One of the next-door neighbors in my office neighborhood is about to open for business, an event which will certainly continue the transformation of my work surroundings.
Certainly, no building is earthquake-proof, but the design of the new building is quite fascinating:
- This tower will be the most resilient tall building on the west coast of the United States
Arup’s structural engineers employed a holistic resilience-based seismic design approach to minimise damage in a 500 year earthquake and allow immediate reoccupancy after a seismic event, far exceeding building code criteria. Its iconic tapering form, small footprint, and location in the midst of the Transbay urban regeneration zone presented significant engineering challenges. Arup incorporated groundbreaking design solutions including an innovative viscous damping system within the architecturally expressed steel megabraces and uplifting megacolumns which significantly reduced seismic and wind demands and resulted in a steel material savings of approximately 3,000 tons.
- The Resilience-Based Design of the 181 Fremont Tower
The mega-brace system is three braces in one (Figures 3 and 4). The middle (or “primary”) brace is a steel box section and the two outer (or “secondary”) braces are comprised of built-up plates attached to two viscous dampers at one end. As the building flexes laterally in a wind or earthquake event, large (elastic) strains develop in the very long primary braces. The result is approximately 6 inches of lengthening or shortening in the primary brace between the connected nodes. Since the secondary braces are connected to the same mega-nodes via dampers, this relative movement is utilized to activate the dampers and dissipate energy. The system was tuned to optimize the wind performance. However, the damping additionally benefitted the seismic response of the tower by reducing the earthquake demands across several modes of vibration.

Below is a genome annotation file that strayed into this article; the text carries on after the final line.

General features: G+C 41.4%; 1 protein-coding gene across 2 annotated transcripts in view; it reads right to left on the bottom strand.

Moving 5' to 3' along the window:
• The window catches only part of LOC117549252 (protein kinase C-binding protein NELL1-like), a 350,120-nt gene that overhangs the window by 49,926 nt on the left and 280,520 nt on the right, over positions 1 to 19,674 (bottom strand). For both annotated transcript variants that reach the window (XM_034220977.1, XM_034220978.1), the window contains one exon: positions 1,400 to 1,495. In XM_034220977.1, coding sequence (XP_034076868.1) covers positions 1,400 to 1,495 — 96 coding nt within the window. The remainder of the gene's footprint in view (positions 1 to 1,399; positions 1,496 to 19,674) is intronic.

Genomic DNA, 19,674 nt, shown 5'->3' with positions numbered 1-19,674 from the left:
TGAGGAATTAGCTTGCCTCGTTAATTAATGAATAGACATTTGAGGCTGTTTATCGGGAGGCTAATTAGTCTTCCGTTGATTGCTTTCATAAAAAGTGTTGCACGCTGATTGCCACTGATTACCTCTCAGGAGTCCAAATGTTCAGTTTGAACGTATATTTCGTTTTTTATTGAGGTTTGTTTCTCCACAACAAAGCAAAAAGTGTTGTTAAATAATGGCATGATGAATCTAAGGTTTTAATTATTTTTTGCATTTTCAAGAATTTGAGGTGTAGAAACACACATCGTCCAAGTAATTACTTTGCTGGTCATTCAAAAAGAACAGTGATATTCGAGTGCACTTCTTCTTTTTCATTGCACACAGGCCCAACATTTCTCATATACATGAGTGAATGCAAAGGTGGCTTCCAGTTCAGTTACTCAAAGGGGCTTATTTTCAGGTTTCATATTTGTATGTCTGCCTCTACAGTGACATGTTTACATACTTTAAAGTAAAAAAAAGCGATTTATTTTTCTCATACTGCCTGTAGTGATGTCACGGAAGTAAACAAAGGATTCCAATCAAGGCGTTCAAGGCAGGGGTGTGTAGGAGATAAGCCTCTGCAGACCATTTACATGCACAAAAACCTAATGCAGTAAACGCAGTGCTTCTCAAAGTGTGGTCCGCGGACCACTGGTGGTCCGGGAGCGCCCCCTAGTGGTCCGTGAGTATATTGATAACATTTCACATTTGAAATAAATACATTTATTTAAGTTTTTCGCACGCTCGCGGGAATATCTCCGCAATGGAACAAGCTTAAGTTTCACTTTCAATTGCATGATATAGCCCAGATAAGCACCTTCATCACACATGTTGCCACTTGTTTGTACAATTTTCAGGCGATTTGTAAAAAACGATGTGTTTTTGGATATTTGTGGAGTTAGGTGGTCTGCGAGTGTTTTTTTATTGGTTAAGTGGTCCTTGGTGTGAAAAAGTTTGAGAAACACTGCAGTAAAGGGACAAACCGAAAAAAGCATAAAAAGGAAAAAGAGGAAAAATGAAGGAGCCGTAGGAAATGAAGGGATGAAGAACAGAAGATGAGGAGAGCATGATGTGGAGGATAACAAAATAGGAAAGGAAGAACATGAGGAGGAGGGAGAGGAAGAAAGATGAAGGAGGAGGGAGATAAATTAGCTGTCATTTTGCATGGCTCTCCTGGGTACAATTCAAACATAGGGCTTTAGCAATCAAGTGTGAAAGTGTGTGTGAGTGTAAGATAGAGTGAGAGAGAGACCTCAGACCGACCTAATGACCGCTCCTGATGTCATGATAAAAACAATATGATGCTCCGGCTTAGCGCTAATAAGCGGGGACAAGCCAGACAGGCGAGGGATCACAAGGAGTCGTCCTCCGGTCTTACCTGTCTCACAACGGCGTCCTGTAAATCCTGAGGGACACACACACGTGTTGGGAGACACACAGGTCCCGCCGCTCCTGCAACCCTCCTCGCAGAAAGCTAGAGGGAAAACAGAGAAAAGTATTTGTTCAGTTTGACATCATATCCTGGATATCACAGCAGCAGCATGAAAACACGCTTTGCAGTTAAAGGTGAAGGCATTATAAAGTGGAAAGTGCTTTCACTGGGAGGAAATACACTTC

- San Francisco’s 181 Fremont will Become the Most Earthquake-Resilient Building on the West Coast
The REDi Gold Rating that 181 Fremont - which Arup was the structural engineer, geotechnical engineer, and resilience consultant for - achieved includes enhanced structural and non-structural design to limit damage, improved egress systems, contingency plans to reduce post-earthquake recovery times, and development of a tenant’s resilience manual of recommendations to keep their space earthquake-ready. A building with a REDi Gold Rating can expect its repair costs to be cut by approximately 10 times compared to code-designed buildings and can also reduce the expected functionality downtime from 18 months to less than a few weeks.
- The Skyscraper Center: 181 Fremont
The other key structural innovation of the tower is the notch at the center; this notch creates turbulence that helps reduce the aerodynamic pull of the wind, allowing the design to require less steel to resist lateral wind forces.
What makes people think they know what a "500 year earthquake" is for the Bay Area? I'm skeptical.
Still, it's a beautiful and interesting building, and all indications are that it has been carefully designed and built.
It won't be the second-tallest building in San Francisco for long, though...